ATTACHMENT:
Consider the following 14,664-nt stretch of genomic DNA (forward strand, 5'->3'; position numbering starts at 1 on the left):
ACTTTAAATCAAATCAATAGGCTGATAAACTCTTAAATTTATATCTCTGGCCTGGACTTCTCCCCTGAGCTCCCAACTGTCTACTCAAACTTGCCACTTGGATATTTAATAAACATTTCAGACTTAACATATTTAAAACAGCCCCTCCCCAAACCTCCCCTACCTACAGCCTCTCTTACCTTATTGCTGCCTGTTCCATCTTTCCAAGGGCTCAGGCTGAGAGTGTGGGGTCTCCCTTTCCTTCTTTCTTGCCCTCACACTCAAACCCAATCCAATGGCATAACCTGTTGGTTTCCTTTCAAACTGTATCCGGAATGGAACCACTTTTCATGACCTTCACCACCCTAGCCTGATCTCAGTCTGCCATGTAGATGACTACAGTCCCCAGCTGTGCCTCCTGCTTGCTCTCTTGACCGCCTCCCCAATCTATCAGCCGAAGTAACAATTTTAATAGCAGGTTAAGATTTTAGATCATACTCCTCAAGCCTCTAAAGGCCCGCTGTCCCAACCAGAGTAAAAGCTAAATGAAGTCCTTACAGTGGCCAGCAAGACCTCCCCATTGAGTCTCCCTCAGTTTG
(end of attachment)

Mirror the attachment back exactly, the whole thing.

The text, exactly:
Consider the following 14,664-nt stretch of genomic DNA (forward strand, 5'->3'; position numbering starts at 1 on the left):
ACTTTAAATCAAATCAATAGGCTGATAAACTCTTAAATTTATATCTCTGGCCTGGACTTCTCCCCTGAGCTCCCAACTGTCTACTCAAACTTGCCACTTGGATATTTAATAAACATTTCAGACTTAACATATTTAAAACAGCCCCTCCCCAAACCTCCCCTACCTACAGCCTCTCTTACCTTATTGCTGCCTGTTCCATCTTTCCAAGGGCTCAGGCTGAGAGTGTGGGGTCTCCCTTTCCTTCTTTCTTGCCCTCACACTCAAACCCAATCCAATGGCATAACCTGTTGGTTTCCTTTCAAACTGTATCCGGAATGGAACCACTTTTCATGACCTTCACCACCCTAGCCTGATCTCAGTCTGCCATGTAGATGACTACAGTCCCCAGCTGTGCCTCCTGCTTGCTCTCTTGACCGCCTCCCCAATCTATCAGCCGAAGTAACAATTTTAATAGCAGGTTAAGATTTTAGATCATACTCCTCAAGCCTCTAAAGGCCCGCTGTCCCAACCAGAGTAAAAGCTAAATGAAGTCCTTACAGTGGCCAGCAAGACCTCCCCATTGAGTCTCCCTCAGTTTG